Yes, a picture can be worth a thousand words.
But sometimes, it doesn't tell even half the story.
And even though this means disagreeing with my esteemed colleague, the wildly popular Chartman (a.k.a.
Gary B. Smith
), I've got to say that his pictures don't say all that much about mutual funds. (See Gary's Oct. 27
column defending the idea of charting funds.)
TA vs. Fund Analysis: Join the discussion on our
That's right. I just don't think standard technical analysis applies in the fund world.
Before you start sending angry email, listen for a moment. I'm not going to decry charting as voodoo or accuse chartists of simply scanning squiggly lines for a predetermined pattern. Although I think that a close look at company fundamentals is critical before making investment decisions, I grant you that checking out the charts can offer a helpful snapshot of a stock, especially these days, when investor psychology often moves a price more than profits.
So it's logical to assume that technical analysis could work with funds, too. It makes sense if you view a fund as a collection of stocks, or an index, and track the net asset value as you would a stock's price -- a representation of the emotions and psychology that drive buying and selling.
Trouble is, a mutual fund is not a stock. It is, in fact, a completely different animal -- much more than merely a group of stocks or some sort of semistatic index.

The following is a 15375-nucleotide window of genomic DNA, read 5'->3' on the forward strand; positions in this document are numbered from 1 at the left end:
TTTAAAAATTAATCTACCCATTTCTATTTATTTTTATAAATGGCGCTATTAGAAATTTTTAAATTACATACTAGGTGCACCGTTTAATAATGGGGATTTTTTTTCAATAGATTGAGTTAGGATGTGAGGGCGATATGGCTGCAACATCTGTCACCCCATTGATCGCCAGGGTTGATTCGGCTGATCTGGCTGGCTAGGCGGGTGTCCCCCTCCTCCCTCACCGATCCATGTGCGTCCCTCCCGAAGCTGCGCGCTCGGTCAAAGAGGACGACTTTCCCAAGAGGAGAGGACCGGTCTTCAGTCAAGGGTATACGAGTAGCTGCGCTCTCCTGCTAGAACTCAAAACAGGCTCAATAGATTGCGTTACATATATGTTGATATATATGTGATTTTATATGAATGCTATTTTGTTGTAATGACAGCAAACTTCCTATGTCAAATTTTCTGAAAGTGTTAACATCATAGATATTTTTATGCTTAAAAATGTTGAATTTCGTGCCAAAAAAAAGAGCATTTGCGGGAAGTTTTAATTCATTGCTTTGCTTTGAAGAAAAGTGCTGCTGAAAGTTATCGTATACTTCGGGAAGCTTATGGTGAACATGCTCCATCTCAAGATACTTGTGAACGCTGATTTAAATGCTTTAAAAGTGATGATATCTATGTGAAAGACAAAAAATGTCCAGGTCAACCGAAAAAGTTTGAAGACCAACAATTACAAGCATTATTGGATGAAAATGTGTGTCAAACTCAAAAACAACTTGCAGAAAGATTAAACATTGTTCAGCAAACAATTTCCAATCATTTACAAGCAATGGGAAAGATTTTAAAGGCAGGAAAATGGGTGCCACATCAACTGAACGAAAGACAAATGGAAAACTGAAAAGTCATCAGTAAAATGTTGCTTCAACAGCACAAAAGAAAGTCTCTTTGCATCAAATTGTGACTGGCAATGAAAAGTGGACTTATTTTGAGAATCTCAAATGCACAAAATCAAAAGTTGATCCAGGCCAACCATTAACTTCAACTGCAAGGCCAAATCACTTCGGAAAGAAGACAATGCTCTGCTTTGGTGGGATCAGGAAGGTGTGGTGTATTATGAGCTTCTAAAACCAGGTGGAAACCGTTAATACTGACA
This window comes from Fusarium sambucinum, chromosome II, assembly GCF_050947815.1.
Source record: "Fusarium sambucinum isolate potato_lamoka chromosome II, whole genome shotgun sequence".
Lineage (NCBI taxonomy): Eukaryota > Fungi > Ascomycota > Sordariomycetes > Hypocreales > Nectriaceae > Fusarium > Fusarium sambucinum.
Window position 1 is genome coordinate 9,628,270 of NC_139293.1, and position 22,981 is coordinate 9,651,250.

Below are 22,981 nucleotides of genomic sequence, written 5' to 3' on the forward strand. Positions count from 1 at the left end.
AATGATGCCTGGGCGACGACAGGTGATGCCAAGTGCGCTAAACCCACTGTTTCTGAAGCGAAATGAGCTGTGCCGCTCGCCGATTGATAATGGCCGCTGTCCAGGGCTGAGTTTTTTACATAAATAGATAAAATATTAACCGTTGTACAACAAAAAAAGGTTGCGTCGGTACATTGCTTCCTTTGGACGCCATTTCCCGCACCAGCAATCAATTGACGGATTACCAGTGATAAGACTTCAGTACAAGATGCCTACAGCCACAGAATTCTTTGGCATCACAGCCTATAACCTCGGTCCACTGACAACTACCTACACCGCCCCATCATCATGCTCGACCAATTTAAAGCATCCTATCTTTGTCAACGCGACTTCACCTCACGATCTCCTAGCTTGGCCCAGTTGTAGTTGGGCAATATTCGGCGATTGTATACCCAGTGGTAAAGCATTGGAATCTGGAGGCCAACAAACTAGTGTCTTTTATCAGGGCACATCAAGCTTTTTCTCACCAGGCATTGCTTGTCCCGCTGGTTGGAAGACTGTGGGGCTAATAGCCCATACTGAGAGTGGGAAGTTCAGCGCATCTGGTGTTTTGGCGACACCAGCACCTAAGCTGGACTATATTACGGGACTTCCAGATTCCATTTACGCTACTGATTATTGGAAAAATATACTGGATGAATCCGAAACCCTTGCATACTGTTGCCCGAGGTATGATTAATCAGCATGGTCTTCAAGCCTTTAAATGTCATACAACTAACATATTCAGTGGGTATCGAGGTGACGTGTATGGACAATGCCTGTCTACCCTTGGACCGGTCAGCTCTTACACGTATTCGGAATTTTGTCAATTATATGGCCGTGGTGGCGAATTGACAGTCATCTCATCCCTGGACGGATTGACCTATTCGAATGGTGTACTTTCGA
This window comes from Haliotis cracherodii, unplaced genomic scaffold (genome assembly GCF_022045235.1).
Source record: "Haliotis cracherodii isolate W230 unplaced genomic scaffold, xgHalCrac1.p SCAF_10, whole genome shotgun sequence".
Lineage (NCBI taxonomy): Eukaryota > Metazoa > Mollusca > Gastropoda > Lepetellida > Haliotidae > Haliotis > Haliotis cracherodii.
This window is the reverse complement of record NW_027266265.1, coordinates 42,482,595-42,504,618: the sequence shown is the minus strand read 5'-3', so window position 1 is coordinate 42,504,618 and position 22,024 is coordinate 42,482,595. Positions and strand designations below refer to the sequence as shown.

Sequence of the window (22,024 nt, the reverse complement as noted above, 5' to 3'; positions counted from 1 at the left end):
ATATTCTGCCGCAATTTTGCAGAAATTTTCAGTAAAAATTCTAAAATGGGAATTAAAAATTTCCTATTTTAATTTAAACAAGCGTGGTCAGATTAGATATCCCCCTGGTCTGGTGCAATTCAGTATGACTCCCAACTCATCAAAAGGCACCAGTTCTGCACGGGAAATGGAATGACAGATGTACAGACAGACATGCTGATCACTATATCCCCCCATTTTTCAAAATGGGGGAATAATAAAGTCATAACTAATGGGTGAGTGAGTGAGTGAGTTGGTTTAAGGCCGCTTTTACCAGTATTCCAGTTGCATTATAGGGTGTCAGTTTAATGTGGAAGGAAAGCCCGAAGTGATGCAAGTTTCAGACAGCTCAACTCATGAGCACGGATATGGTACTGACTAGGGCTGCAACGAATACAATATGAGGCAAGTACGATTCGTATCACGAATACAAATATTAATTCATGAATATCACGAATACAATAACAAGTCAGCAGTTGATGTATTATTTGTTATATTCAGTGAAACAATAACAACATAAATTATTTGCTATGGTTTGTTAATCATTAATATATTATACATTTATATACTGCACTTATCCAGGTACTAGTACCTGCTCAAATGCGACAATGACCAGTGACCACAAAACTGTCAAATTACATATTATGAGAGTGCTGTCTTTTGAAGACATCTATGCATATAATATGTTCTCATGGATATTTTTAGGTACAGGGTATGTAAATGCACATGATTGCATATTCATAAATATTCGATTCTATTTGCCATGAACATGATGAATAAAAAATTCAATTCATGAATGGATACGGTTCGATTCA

First of all, most mutual funds are actively managed. That is, they're subject to change. So depending on how active a manager is, the set of stocks you track today may be a completely different mix than the one charted just a few months ago. On our recent "TheStreet.com"
TV show on
Fox News Channel
, Gary took his charting tools to
Fidelity Magellan and
Legg Mason Value. In the former, he found a pattern in Magellan that suggested that a fall through the NAV of 120 might mean the fund's dropping another 10%.
What the chart fails to recognize is that Magellan manager Bob Stansky, who like most of the folks at
doesn't often offer a peek inside his portfolio, is not afraid to make big strategy shifts. Earlier this year, he made a prescient call to substantially reduce his tech exposure. Chart-topping
Bill Miller is another active manager who takes huge stakes in a stock but can change his mind at any time, which he showed this spring when he sold much of his stake in longtime holding
Charts are designed to follow psychology, but they miss out on the psychology of the most important person to the fund: the manager. They have no way of showing what's going on in his or her head.
So what exactly is being charted when analyzing a fund? Not much, as John Rekenthaler of
pointed out in a recent chat we had on this subject. "With a stock, you're charting the same darned company. But a mutual fund is an ever-evolving entity," he says.